One of the things that separates Texas Tech from other institutions is the quality of human beings it seems to produce at stunningly consistent rates, from the average student to the All-Big 12 offensive linemen that come through the football program.
LaAdrain Waddle is no exception - in fact, he embodies the Texas Tech ideal that being an altruistic, benevolent person matters infinitely more than any athletic achievements (though he’s not short on those, either).
So it should hardly come as a surprise to anyone who knows Waddle personally or anyone who’s spent an hour in Lubbock, Texas, that he and his wife, Shelby, started a foundation to give back to the community - primarily veterans, first responders and underprivileged youth.
“It’s just something that we felt was near and dear to our hearts, and something that we could get behind and support 100 percent,” Waddle said. “We were just at a point where we felt like we could get more involved in giving back and helping the community. That’s something we were always thinking about, and we had ideas in our head that we would do things to give back and help out kids. That was the start of it, and it grew into something bigger, and here we are now with the foundation.”
A two-time Super Bowl champion with the New England Patriots, Waddle signed with the Buffalo Bills in March of last year. Three months later, he and his wife established the Waddle’s Warriors Foundation and started finding ways to give back.
On Veteran’s Day, Waddle’s foundation partnered with a salon in Buffalo to give free haircuts, massages and a day of relaxation for veterans in the area, concluding the day with a dinner for the veterans and their families.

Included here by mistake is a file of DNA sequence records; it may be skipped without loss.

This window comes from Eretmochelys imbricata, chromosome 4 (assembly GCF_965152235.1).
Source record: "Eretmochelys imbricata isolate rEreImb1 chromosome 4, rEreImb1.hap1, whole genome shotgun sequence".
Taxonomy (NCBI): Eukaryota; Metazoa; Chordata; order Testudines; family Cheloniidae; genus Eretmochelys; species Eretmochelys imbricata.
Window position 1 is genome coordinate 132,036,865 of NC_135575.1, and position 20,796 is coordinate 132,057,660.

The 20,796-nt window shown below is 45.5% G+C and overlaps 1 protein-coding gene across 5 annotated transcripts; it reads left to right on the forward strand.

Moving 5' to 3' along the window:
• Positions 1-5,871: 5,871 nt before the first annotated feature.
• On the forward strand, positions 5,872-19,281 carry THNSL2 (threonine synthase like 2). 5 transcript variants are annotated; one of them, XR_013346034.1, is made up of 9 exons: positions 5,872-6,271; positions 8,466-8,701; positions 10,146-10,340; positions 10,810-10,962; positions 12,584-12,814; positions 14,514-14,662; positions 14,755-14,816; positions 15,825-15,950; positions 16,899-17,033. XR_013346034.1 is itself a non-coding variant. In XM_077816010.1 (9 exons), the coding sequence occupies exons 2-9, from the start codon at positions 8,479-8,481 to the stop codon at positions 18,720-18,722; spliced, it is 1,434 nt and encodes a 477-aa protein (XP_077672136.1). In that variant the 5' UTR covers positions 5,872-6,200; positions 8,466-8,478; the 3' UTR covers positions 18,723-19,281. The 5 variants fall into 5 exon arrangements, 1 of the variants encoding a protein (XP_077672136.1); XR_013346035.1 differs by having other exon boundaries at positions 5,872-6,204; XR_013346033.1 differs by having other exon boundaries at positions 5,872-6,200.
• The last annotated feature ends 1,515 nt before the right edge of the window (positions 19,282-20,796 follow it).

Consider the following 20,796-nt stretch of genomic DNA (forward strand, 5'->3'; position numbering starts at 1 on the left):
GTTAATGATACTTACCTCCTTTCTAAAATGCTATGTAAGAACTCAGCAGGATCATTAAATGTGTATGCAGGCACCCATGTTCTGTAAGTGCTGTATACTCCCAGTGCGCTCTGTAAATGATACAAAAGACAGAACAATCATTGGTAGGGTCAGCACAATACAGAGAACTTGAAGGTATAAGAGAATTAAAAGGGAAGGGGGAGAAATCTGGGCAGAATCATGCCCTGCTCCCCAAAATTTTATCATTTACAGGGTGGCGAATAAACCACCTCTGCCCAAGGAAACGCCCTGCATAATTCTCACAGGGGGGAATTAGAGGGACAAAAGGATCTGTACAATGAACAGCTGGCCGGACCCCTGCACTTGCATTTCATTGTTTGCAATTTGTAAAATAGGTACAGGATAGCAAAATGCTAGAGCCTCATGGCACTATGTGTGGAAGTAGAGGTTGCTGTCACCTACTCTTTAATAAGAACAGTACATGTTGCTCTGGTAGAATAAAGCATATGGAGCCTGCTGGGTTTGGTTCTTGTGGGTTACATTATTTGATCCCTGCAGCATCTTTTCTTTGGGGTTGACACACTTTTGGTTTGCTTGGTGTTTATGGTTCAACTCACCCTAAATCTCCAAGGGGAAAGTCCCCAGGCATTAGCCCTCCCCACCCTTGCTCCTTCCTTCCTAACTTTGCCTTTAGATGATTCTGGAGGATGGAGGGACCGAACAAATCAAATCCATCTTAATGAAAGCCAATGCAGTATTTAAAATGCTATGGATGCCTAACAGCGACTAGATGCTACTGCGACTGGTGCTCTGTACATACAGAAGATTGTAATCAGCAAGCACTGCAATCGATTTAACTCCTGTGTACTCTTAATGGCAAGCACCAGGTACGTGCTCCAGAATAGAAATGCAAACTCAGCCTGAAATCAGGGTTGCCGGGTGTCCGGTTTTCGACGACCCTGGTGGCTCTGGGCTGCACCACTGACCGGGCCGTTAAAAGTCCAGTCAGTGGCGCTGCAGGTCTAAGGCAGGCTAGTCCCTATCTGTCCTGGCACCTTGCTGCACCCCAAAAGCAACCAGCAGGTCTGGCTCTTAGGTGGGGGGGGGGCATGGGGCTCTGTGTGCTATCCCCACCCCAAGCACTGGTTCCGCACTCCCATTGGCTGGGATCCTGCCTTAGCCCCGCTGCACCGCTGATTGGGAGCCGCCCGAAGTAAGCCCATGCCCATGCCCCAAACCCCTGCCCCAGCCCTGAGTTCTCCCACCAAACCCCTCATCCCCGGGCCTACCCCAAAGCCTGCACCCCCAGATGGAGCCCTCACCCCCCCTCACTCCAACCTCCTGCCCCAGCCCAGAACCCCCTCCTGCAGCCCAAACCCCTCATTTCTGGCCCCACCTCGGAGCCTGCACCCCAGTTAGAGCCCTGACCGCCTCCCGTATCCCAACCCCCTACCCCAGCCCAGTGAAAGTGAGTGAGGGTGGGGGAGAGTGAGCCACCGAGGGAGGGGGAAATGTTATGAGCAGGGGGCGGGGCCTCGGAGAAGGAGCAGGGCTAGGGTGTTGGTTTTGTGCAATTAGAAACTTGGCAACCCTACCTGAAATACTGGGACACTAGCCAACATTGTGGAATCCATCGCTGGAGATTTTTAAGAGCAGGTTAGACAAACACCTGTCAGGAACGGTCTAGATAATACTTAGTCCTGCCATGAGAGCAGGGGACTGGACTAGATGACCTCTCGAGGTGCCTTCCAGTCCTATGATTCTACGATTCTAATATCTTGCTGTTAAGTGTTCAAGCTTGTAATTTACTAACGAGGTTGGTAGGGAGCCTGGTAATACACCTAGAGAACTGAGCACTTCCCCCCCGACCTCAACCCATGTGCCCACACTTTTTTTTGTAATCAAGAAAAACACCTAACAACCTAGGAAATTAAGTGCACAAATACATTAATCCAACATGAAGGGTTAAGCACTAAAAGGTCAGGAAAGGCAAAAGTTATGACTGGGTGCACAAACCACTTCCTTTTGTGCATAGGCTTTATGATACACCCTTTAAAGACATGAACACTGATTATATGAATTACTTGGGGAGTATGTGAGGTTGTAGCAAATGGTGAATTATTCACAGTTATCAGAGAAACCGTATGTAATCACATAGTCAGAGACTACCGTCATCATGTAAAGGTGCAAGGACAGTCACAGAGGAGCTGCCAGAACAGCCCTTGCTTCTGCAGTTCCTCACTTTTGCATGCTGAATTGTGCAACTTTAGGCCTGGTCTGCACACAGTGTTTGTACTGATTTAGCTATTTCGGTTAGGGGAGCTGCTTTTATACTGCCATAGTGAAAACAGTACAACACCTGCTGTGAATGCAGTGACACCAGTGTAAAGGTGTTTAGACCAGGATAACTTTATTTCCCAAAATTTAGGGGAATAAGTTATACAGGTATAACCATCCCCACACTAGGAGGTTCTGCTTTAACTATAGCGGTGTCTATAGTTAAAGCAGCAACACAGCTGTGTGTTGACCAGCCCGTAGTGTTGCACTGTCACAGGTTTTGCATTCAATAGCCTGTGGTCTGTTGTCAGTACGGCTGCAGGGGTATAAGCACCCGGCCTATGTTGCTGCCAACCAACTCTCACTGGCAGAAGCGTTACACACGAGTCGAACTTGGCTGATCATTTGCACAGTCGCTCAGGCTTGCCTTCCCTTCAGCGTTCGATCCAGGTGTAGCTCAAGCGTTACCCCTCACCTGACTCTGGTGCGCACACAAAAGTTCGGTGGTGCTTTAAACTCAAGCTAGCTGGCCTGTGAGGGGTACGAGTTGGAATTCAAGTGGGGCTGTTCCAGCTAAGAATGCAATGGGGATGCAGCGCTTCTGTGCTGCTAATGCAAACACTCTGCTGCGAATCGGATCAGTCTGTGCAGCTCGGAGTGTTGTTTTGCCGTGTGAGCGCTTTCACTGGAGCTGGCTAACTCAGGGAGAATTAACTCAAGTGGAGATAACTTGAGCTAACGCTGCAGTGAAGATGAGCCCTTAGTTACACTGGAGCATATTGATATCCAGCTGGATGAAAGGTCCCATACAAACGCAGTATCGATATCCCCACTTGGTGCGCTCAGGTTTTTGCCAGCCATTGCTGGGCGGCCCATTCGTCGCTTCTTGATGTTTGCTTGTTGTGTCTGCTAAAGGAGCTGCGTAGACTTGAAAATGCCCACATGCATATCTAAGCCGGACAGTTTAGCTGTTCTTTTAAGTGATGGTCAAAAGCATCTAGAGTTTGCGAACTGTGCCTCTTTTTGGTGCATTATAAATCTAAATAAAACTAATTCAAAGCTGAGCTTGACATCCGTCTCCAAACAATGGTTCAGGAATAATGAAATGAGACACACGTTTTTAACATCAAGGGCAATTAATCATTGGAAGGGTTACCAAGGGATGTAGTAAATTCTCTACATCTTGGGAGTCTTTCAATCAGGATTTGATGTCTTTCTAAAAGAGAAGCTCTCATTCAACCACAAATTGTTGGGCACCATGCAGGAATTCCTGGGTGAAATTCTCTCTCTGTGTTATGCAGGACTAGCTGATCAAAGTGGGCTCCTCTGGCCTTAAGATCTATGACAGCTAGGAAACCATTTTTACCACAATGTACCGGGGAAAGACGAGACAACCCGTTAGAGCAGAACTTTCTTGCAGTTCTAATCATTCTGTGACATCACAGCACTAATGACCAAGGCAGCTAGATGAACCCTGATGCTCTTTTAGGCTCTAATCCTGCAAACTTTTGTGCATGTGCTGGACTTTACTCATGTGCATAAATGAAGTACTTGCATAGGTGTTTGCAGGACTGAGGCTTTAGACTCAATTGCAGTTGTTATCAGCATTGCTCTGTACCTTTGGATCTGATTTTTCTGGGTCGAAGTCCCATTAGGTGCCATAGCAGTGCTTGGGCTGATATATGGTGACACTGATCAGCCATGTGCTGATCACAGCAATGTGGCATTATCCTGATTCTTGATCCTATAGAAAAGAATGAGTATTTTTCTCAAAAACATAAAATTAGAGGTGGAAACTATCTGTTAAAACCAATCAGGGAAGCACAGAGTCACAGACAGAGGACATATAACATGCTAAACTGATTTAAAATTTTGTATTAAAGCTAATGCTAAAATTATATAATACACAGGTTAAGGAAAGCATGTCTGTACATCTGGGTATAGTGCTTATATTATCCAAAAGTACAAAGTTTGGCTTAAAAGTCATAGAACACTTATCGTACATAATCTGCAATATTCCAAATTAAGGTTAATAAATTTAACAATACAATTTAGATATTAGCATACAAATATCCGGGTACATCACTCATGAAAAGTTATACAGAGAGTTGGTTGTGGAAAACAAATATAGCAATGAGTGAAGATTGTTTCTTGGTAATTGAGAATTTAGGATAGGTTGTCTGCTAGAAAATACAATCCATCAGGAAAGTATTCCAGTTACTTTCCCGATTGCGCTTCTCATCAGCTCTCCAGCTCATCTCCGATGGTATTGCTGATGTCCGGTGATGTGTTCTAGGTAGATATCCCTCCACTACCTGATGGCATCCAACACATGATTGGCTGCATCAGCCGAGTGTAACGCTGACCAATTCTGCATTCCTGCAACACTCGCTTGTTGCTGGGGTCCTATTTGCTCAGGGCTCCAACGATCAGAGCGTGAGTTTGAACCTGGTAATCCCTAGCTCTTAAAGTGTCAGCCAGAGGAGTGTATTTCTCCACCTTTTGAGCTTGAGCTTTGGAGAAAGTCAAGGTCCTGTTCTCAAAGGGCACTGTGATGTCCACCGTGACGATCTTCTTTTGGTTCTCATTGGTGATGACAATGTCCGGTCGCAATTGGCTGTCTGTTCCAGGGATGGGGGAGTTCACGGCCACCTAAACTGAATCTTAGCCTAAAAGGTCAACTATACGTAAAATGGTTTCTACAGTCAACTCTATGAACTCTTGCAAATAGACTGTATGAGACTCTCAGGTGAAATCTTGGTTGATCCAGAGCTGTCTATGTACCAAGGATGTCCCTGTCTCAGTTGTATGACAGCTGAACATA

“That’s just where the majority of our appreciation goes,” Waddle said. “Veterans do so much for us and give us such opportunities to do the things we do and for me to do what I do. That’s just something that we want to show appreciation for.”
LaAdrian’s wife, Shelby, handles most of the day-to-day operations for Waddle’s Warriors, and she and LaAdrian draw inspiration from her father, a former police officer in the Detroit-metro area for 35 years.
“That was part of the reason why we chose what we chose,” LaAdrian said. “We appreciate what officers go through and we understand they have a tough job, especially nowadays. That went into including the first responders. They go through a lot, they help people on the daily. We feel like good, hard-working people like that should be appreciated.”
Waddle’s Warriors will follow LaAdrian to whichever team and city he plays for throughout the remainder of his career, but after he retires, they’ll make the DFW area the foundation’s permanent home. Waddle still lives in the area during the offseason, and makes sure to come out to Tech’s spring game at the Star in Frisco when he gets the chance. He said it’s been a while since he’s been to Lubbock, but he still follows the Red Raiders to the best of his ability and believes Matt Wells can be the coach to resurrect the program.
“I’ve heard good things about him as a person,” Waddle said. “This year, obviously things didn’t translate as well as you would want them to on the field, but I think they’re heading in the right direction. They have the right pieces in place to improve and really turn this thing around.”
While Wells does his best to turn things around on the field, Waddle will continue to try and make improvements in his community. His foundation is young, but growing steadily thanks to his and Shelby’s earnest efforts to do good for some of society’s most heroic and most vulnerable citizens.
“We are doing things for people we feel are really deserving of the things that we’ve ended up being able to do for them,” Waddle said. “We just want to help as many people as we can and do as much for other people as we can while we’re here.”